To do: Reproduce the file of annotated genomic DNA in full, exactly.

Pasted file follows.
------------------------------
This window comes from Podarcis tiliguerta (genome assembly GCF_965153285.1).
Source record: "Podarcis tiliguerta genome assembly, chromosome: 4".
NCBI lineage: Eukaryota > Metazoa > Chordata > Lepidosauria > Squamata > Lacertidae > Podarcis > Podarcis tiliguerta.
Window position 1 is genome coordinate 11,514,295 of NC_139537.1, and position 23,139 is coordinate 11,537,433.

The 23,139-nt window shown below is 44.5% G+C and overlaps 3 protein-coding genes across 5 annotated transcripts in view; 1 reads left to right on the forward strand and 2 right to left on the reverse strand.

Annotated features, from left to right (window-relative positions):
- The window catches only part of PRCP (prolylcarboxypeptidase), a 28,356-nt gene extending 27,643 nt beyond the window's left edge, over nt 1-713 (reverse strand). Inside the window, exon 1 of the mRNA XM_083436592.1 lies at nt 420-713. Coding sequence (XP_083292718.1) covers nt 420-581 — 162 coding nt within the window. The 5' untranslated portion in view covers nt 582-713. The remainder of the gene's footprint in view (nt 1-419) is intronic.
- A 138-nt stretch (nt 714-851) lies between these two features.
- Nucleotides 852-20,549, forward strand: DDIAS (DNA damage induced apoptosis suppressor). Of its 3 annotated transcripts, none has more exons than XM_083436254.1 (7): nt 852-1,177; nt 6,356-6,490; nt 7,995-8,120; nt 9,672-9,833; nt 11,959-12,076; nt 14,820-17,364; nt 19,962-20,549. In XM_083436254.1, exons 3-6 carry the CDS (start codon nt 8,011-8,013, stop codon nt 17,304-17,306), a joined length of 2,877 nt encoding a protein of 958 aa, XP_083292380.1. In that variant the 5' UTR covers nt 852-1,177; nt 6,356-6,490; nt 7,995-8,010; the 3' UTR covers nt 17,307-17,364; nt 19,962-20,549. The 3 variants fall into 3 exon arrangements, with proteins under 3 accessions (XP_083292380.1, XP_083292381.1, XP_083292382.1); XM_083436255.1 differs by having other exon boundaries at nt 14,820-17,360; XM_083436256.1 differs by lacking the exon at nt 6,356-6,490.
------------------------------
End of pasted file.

This window comes from Podarcis tiliguerta (genome assembly GCF_965153285.1).
Source record: "Podarcis tiliguerta genome assembly, chromosome: 4".
NCBI lineage: Eukaryota > Metazoa > Chordata > Lepidosauria > Squamata > Lacertidae > Podarcis > Podarcis tiliguerta.
Window position 1 is genome coordinate 11,514,295 of NC_139537.1, and position 23,139 is coordinate 11,537,433.

The 23,139-nt window shown below is 44.5% G+C and overlaps 3 protein-coding genes across 5 annotated transcripts in view; 1 reads left to right on the forward strand and 2 right to left on the reverse strand.

Annotated features, from left to right (window-relative positions):
- The window catches only part of PRCP (prolylcarboxypeptidase), a 28,356-nt gene extending 27,643 nt beyond the window's left edge, over nt 1-713 (reverse strand). Inside the window, exon 1 of the mRNA XM_083436592.1 lies at nt 420-713. Coding sequence (XP_083292718.1) covers nt 420-581 — 162 coding nt within the window. The 5' untranslated portion in view covers nt 582-713. The remainder of the gene's footprint in view (nt 1-419) is intronic.
- A 138-nt stretch (nt 714-851) lies between these two features.
- Nucleotides 852-20,549, forward strand: DDIAS (DNA damage induced apoptosis suppressor). Of its 3 annotated transcripts, none has more exons than XM_083436254.1 (7): nt 852-1,177; nt 6,356-6,490; nt 7,995-8,120; nt 9,672-9,833; nt 11,959-12,076; nt 14,820-17,364; nt 19,962-20,549. In XM_083436254.1, exons 3-6 carry the CDS (start codon nt 8,011-8,013, stop codon nt 17,304-17,306), a joined length of 2,877 nt encoding a protein of 958 aa, XP_083292380.1. In that variant the 5' UTR covers nt 852-1,177; nt 6,356-6,490; nt 7,995-8,010; the 3' UTR covers nt 17,307-17,364; nt 19,962-20,549. The 3 variants fall into 3 exon arrangements, with proteins under 3 accessions (XP_083292380.1, XP_083292381.1, XP_083292382.1); XM_083436255.1 differs by having other exon boundaries at nt 14,820-17,360; XM_083436256.1 differs by lacking the exon at nt 6,356-6,490.